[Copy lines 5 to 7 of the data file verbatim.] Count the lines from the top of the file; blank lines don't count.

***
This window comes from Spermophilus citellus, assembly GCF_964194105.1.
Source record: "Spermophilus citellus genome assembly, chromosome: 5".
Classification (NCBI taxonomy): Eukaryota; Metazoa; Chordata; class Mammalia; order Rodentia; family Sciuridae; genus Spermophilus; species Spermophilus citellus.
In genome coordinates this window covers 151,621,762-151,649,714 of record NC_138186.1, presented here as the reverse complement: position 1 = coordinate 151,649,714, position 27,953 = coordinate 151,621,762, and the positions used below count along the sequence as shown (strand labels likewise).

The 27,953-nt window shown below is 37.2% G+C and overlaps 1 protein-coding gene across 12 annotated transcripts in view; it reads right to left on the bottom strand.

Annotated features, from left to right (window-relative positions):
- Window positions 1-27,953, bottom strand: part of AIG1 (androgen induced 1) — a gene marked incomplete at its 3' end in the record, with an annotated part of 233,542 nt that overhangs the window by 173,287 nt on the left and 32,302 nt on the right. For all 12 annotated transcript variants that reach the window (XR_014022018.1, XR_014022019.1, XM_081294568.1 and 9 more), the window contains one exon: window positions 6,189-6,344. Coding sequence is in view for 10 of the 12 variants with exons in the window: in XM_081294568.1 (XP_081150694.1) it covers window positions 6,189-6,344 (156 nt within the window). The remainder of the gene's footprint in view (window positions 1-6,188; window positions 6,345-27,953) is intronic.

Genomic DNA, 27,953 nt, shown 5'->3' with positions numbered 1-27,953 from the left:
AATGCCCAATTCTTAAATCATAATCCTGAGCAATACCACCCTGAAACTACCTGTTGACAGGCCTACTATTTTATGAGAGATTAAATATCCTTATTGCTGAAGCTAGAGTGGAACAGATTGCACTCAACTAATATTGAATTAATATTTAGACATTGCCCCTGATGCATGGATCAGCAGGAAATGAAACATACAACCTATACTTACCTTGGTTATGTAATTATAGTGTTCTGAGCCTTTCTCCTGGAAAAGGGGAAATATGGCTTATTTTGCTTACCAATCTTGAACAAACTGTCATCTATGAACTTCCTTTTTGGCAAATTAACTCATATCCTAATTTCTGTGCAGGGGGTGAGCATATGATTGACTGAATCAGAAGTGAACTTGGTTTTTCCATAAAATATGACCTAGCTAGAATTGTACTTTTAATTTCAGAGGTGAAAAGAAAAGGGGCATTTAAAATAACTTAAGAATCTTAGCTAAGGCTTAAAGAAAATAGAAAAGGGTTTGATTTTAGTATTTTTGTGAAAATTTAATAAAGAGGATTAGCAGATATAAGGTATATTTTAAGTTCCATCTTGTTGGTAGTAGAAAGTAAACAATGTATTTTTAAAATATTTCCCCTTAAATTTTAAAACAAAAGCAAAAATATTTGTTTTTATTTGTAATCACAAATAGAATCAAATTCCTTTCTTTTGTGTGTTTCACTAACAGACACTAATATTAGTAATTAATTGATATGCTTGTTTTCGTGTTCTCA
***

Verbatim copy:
The 27,953-nt window shown below is 37.2% G+C and overlaps 1 protein-coding gene across 12 annotated transcripts in view; it reads right to left on the bottom strand.

Annotated features, from left to right (window-relative positions):
- Window positions 1-27,953, bottom strand: part of AIG1 (androgen induced 1) — a gene marked incomplete at its 3' end in the record, with an annotated part of 233,542 nt that overhangs the window by 173,287 nt on the left and 32,302 nt on the right. For all 12 annotated transcript variants that reach the window (XR_014022018.1, XR_014022019.1, XM_081294568.1 and 9 more), the window contains one exon: window positions 6,189-6,344. Coding sequence is in view for 10 of the 12 variants with exons in the window: in XM_081294568.1 (XP_081150694.1) it covers window positions 6,189-6,344 (156 nt within the window). The remainder of the gene's footprint in view (window positions 1-6,188; window positions 6,345-27,953) is intronic.